# Details of ENSO Risk Calculations

To calculate the relative risk of an extreme of a variable given the state of ENSO, the SOI index was first sorted for each season for the 100 years available. Then, the top and bottom 20 years (i.e. the La Niña's and El Niño's) were examined with respect to the variable in question. This variable was sorted as well for each climate division. Then, a contingency table was constructed for the number of years that were both El Niño and warm, El Niño and cold, La Niña and warm and La Niña and cold.

ENSO Phase | Extreme Cold | Neutral | Extreme Warm |
---|---|---|---|

El Niño | 4 | 12 | 4 |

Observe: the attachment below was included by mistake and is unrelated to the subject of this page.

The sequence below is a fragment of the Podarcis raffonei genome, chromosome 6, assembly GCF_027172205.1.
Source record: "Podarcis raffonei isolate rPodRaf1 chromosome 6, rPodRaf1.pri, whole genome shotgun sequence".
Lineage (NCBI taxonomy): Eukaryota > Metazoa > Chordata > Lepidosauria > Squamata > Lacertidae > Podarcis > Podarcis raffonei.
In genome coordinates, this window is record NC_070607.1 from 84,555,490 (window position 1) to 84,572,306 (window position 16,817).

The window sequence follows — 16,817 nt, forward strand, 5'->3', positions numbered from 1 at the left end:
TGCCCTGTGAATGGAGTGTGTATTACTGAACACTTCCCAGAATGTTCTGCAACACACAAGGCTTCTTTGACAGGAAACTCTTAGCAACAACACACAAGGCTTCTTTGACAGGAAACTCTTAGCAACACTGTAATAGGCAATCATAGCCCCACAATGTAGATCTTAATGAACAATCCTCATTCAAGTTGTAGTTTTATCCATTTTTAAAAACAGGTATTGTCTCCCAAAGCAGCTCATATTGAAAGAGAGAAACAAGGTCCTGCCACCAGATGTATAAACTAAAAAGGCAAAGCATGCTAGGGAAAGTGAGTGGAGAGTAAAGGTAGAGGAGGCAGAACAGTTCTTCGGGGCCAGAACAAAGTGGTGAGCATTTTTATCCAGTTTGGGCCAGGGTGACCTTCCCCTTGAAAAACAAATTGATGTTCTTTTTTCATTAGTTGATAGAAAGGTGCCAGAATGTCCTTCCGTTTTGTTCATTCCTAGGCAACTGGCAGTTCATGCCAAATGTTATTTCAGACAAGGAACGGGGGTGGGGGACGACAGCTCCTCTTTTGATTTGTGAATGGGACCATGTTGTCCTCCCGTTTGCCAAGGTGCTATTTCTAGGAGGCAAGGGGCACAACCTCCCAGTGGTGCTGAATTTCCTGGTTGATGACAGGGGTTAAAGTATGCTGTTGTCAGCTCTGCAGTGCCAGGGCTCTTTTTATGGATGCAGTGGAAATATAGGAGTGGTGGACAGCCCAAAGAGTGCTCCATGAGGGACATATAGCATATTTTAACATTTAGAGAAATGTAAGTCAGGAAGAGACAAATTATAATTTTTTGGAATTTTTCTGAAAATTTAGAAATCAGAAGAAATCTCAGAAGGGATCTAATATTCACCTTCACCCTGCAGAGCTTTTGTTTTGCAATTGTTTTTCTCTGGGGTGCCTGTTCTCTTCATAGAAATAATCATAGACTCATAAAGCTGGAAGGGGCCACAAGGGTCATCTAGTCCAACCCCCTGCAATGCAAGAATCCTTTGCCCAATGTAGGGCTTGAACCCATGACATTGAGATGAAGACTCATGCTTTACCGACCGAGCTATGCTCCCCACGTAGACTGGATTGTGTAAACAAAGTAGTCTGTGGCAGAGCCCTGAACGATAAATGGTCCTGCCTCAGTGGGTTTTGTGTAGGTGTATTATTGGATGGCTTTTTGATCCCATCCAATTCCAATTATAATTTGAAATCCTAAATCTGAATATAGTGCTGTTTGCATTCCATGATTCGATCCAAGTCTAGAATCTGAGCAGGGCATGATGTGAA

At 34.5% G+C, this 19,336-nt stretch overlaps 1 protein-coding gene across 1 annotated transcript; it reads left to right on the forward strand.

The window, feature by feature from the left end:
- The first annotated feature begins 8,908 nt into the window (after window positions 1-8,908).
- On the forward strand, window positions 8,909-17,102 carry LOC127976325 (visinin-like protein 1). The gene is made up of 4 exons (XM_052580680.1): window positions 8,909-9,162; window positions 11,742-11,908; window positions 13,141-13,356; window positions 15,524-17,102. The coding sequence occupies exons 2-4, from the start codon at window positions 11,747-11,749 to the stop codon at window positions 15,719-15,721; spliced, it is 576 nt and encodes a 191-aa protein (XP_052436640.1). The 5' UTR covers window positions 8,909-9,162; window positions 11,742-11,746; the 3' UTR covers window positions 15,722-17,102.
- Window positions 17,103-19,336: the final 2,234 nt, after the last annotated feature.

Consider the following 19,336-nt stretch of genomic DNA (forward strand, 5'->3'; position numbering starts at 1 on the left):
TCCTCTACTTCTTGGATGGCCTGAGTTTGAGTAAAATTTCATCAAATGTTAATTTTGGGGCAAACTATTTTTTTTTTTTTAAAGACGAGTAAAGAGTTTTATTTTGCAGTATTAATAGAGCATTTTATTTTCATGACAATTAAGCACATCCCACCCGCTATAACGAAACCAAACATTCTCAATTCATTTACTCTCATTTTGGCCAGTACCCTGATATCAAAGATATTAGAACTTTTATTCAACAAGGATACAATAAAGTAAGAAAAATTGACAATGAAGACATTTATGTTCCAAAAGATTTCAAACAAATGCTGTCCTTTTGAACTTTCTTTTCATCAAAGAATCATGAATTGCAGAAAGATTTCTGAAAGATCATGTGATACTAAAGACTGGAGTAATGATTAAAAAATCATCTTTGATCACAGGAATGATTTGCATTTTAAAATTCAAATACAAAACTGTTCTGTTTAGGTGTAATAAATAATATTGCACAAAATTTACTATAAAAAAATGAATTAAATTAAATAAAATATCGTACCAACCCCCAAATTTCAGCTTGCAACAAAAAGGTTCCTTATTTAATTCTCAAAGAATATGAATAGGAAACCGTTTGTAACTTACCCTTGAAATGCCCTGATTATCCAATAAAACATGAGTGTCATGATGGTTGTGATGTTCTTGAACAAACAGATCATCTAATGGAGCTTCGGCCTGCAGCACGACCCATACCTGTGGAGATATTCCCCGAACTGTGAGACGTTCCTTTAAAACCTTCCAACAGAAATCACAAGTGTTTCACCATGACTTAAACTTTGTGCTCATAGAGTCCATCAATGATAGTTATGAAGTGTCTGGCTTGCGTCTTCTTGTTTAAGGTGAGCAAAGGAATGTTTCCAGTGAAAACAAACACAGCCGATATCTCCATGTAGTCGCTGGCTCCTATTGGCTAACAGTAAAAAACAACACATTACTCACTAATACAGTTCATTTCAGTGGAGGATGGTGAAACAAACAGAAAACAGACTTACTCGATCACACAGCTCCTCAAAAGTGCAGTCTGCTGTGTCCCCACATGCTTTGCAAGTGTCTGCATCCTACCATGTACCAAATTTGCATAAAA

Neutral | 12 | 36 | 12 |

La Niña | 4 | 12 | 4 |

For the top/bottom extreme ENSO years, we would expect

(20/100)*20=4.0or the 4 corners of the table above as the number of extreme warm/cold years that would match by chance.

For each climate division, we plotted

[(actual number of matches-4)/(matches expected by chance)]*100for the warm and cold cases. Regions that represent increases that are significant at the 82.7%,93.6%, and 98.2% level, respectively, are shaded.

Since there are many climate divisions and 4 seasons, one would expect a certain number of chance occurrences where the number of matches is significantly higher or lower than the 4 expected. Field significance tests addressed this question and results (not shown) indicate that our results are significant.